I proudly represent a rural riding myself. Over the years, I have heard from many people who have this problem with their Internet, and I actually saw it first-hand in my career prior to being a parliamentarian, when I worked as an Internet service provider technician. It was my job to not only install but also repair and fix people’s Internet services.
As someone who had to deal with people who were told that they were getting one thing, but the reality was that they could only possibly get a fraction of that, I saw that it caused a lot of confusion and headache. I can tell members that, for an installer, this legislation would make life a lot simpler, knowing that customers have the accurate and appropriate information prior to either signing a contract for service or purchasing equipment for their services.
For a lot of these paying customers, as well as for those of us working in the field, but especially for those customers, it would have been easier for everyone involved if there had been realistic information from the start, which, again, is what this bill would be doing. Bill C-288 would require that to be made available to Canadian consumers.
This is in line with what the Standing Committee on Industry, Science and Technology recommended in a report last year. I know that the member who spoke before me already mentioned this recommendation, but I am going to say it again for the context of my speech. It recommends:
That the [CRTC] require Internet service providers to make information available to consumers on the usual download and upload speeds they can expect during peak periods so they can make more informed purchasing decisions based on accurate and transparent information, thereby improving the industry’s competitiveness overall.
It would be simple enough to do it, and I think all parties can see the benefit. After this recommendation was put forward, the government side has tried to say that it announced a proposed policy directive to the CRTC earlier this year. In reality, it is not the same thing. Its proposal is vague, and it does not mention the issue with typical speeds or peak periods.
That is what we need to see happen, and the sooner, the better. We do not need to wait around for the lagging speed of government to catch up. It is good to see the member for Dauphin—Swan River—Neepawa bring forward a bill trying to get it done. We need to act on this like it is a real priority.
As of last week, we have seen progress from the FCC in the United States. It will require broadband providers to display easy-to-understand labels with key information. This will include typical upload and download speeds, as well as typical latency.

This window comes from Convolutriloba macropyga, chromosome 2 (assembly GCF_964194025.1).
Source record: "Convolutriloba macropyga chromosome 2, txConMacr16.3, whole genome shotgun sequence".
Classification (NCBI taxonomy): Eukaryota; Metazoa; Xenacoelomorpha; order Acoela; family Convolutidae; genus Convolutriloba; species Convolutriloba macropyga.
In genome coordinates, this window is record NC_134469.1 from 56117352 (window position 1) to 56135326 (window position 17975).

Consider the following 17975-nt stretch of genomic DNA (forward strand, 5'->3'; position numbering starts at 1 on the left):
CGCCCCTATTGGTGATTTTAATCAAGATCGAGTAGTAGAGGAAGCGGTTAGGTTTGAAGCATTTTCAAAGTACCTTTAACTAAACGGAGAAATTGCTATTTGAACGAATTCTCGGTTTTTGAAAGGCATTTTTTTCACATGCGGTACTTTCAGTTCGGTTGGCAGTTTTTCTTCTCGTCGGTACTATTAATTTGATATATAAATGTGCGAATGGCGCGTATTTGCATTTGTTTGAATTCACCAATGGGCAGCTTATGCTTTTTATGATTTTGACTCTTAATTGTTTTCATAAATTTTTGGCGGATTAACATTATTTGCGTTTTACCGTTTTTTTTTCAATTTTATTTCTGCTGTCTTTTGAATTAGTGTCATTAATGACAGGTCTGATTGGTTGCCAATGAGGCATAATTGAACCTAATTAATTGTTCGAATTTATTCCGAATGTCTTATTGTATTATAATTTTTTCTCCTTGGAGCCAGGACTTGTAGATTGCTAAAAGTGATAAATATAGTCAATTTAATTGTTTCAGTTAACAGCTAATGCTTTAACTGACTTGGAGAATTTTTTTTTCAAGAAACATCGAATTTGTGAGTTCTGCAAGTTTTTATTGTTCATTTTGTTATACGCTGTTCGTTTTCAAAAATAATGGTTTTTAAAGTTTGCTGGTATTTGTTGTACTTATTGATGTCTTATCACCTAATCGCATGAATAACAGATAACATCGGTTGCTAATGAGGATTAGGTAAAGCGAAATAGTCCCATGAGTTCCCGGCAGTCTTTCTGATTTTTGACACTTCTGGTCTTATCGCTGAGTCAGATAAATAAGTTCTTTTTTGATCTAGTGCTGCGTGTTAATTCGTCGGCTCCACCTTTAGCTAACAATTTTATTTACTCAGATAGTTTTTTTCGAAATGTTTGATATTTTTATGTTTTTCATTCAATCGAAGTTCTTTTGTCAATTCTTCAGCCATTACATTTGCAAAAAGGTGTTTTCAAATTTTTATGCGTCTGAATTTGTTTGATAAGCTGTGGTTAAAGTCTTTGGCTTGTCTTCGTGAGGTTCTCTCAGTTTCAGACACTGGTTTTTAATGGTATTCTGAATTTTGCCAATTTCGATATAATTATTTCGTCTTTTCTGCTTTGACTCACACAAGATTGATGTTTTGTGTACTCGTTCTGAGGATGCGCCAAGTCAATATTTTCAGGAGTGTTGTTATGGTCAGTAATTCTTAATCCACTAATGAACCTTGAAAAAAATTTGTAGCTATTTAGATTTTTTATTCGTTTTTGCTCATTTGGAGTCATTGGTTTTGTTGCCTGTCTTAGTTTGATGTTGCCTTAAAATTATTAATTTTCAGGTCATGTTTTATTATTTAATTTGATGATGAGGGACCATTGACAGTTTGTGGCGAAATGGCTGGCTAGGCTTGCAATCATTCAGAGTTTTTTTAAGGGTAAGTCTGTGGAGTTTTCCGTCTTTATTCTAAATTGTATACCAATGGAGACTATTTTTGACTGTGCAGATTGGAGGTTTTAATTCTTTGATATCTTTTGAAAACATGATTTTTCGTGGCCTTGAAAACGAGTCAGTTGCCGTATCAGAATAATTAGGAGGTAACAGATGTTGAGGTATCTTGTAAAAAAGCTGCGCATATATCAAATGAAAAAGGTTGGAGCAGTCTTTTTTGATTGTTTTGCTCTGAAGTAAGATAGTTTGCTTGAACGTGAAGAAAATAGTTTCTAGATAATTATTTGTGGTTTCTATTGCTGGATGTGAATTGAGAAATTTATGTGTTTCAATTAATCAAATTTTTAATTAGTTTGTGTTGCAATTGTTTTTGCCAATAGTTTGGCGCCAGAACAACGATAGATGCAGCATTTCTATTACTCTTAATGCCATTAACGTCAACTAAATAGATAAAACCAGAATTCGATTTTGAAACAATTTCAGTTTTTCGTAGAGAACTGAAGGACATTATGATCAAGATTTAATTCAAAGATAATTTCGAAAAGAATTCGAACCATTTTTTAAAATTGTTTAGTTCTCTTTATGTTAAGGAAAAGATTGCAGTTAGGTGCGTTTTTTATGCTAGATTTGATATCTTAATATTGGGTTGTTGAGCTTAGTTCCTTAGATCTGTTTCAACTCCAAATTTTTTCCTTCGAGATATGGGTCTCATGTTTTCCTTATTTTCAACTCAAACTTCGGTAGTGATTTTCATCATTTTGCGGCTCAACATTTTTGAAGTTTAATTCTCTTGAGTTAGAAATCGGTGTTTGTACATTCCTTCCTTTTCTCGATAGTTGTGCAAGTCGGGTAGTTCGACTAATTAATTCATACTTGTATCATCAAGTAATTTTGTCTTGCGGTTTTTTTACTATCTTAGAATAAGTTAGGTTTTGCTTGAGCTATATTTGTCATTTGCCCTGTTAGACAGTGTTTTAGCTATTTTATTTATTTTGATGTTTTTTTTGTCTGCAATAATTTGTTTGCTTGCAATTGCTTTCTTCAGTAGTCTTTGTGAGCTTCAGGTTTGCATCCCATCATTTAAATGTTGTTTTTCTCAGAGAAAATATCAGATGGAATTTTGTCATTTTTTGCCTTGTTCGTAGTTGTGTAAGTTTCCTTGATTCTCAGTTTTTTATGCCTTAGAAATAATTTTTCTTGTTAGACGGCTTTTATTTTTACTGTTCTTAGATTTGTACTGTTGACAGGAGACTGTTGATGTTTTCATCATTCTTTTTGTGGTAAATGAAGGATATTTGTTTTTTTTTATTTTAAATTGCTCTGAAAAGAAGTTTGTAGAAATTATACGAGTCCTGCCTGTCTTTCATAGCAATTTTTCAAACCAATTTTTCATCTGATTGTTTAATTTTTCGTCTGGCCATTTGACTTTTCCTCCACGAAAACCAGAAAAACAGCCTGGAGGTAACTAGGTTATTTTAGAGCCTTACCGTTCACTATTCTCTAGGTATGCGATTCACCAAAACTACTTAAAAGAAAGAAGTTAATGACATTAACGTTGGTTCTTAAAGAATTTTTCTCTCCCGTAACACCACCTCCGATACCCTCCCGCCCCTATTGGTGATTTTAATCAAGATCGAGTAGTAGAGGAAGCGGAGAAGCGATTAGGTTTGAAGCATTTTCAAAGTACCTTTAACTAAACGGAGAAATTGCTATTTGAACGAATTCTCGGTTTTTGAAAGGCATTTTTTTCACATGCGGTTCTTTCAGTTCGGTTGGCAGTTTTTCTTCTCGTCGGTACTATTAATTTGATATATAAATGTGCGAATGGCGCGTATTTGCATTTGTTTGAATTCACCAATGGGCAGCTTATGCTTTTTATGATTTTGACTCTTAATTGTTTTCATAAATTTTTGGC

For years now, Australia has had standards for advertising for typical speeds during peak periods. As a result, going back to 2018, the Australian Competition and Consumer Commission has found benefits for consumers. It has also improved the industry by strengthening market competition. We can learn from them and do the same thing. We can encourage more innovation.
This is something that will benefit all Canadians, not just those in rural areas. I want to make sure that this point is clear to everyone. Part of the problem we sometimes have in this place is that there are different ideas of what “rural” actually means.
For one of the government's programs for rural connectivity, I once asked for a definition, and I was told that communities of 30,000 people or less were eligible. The largest community in my riding, for example, is only 18,000, so it is interesting to see how that fits in. We are dealing with the population of a city, at least, as I have mentioned to members, it is where I am from.
Another example we had was that the definition of “rural” could be described as any community that uses oil and gas or agriculture as its main economic driver. I think of some of the cities that we have out west, such as Edmonton and Calgary, which would be more than happy to say that those are some of the driving forces of their economies. I think that we would also agree that Calgary and Edmonton are not rural communities.
When it comes to Internet access, there was a recent news article published online with this headline: “Internet services in rural GTA ‘like living in the dark ages’: Oshawa residents”. People who live near urban areas of the GTA are describing problems similar to what I hear from my constituents back in rural Saskatchewan. One of the residents said, “We are within minutes of a shopping center and yet no internet”. That does not sound like someone living in the middle of nowhere.
Another person spoke about paying “an exorbitant amount of money for service that is less than adequate.” She continued, “We’ve tried almost every service provider available, and the end result is the same – spotty at best internet connection.”
My plea would be for everyone to consider supporting Bill C-288 because it would get the job done for getting accurate reporting for Canadians.